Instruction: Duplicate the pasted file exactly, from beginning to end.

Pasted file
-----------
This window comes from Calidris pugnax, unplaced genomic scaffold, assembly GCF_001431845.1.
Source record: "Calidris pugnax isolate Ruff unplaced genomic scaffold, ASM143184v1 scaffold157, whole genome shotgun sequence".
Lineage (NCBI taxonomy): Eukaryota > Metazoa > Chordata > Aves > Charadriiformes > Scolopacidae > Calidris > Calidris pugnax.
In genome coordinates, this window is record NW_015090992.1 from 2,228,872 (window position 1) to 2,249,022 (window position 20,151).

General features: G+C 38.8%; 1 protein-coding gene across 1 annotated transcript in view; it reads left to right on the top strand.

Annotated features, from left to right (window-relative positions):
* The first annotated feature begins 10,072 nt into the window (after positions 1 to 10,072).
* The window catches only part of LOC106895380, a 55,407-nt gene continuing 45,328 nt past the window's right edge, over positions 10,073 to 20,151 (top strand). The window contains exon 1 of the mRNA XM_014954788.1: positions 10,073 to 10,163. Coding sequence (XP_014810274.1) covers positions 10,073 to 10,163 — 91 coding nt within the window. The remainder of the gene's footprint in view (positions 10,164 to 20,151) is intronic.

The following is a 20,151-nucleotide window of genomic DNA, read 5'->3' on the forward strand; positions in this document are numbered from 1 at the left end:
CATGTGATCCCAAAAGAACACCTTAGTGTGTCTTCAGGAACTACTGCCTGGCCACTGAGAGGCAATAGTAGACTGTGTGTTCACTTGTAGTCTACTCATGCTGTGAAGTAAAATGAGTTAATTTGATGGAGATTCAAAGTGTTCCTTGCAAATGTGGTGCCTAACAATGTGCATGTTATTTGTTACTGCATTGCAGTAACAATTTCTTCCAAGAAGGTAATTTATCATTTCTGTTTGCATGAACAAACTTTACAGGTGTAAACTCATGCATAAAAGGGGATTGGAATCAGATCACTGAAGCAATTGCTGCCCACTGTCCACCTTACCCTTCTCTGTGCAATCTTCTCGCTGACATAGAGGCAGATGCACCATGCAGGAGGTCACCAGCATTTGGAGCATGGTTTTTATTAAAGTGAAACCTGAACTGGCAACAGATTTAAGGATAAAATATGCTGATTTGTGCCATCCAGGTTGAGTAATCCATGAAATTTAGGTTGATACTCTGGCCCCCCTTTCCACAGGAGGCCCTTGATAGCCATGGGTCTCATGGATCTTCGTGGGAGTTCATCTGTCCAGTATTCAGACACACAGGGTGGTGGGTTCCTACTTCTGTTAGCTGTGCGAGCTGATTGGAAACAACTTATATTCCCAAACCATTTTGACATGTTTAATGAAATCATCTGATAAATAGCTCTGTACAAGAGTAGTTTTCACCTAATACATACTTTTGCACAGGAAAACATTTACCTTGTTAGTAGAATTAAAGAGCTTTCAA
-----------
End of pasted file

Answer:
This window comes from Calidris pugnax, unplaced genomic scaffold, assembly GCF_001431845.1.
Source record: "Calidris pugnax isolate Ruff unplaced genomic scaffold, ASM143184v1 scaffold157, whole genome shotgun sequence".
Lineage (NCBI taxonomy): Eukaryota > Metazoa > Chordata > Aves > Charadriiformes > Scolopacidae > Calidris > Calidris pugnax.
In genome coordinates, this window is record NW_015090992.1 from 2,228,872 (window position 1) to 2,249,022 (window position 20,151).

General features: G+C 38.8%; 1 protein-coding gene across 1 annotated transcript in view; it reads left to right on the top strand.

Annotated features, from left to right (window-relative positions):
* The first annotated feature begins 10,072 nt into the window (after positions 1 to 10,072).
* The window catches only part of LOC106895380, a 55,407-nt gene continuing 45,328 nt past the window's right edge, over positions 10,073 to 20,151 (top strand). The window contains exon 1 of the mRNA XM_014954788.1: positions 10,073 to 10,163. Coding sequence (XP_014810274.1) covers positions 10,073 to 10,163 — 91 coding nt within the window. The remainder of the gene's footprint in view (positions 10,164 to 20,151) is intronic.

The following is a 20,151-nucleotide window of genomic DNA, read 5'->3' on the forward strand; positions in this document are numbered from 1 at the left end:
CATGTGATCCCAAAAGAACACCTTAGTGTGTCTTCAGGAACTACTGCCTGGCCACTGAGAGGCAATAGTAGACTGTGTGTTCACTTGTAGTCTACTCATGCTGTGAAGTAAAATGAGTTAATTTGATGGAGATTCAAAGTGTTCCTTGCAAATGTGGTGCCTAACAATGTGCATGTTATTTGTTACTGCATTGCAGTAACAATTTCTTCCAAGAAGGTAATTTATCATTTCTGTTTGCATGAACAAACTTTACAGGTGTAAACTCATGCATAAAAGGGGATTGGAATCAGATCACTGAAGCAATTGCTGCCCACTGTCCACCTTACCCTTCTCTGTGCAATCTTCTCGCTGACATAGAGGCAGATGCACCATGCAGGAGGTCACCAGCATTTGGAGCATGGTTTTTATTAAAGTGAAACCTGAACTGGCAACAGATTTAAGGATAAAATATGCTGATTTGTGCCATCCAGGTTGAGTAATCCATGAAATTTAGGTTGATACTCTGGCCCCCCTTTCCACAGGAGGCCCTTGATAGCCATGGGTCTCATGGATCTTCGTGGGAGTTCATCTGTCCAGTATTCAGACACACAGGGTGGTGGGTTCCTACTTCTGTTAGCTGTGCGAGCTGATTGGAAACAACTTATATTCCCAAACCATTTTGACATGTTTAATGAAATCATCTGATAAATAGCTCTGTACAAGAGTAGTTTTCACCTAATACATACTTTTGCACAGGAAAACATTTACCTTGTTAGTAGAATTAAAGAGCTTTCAA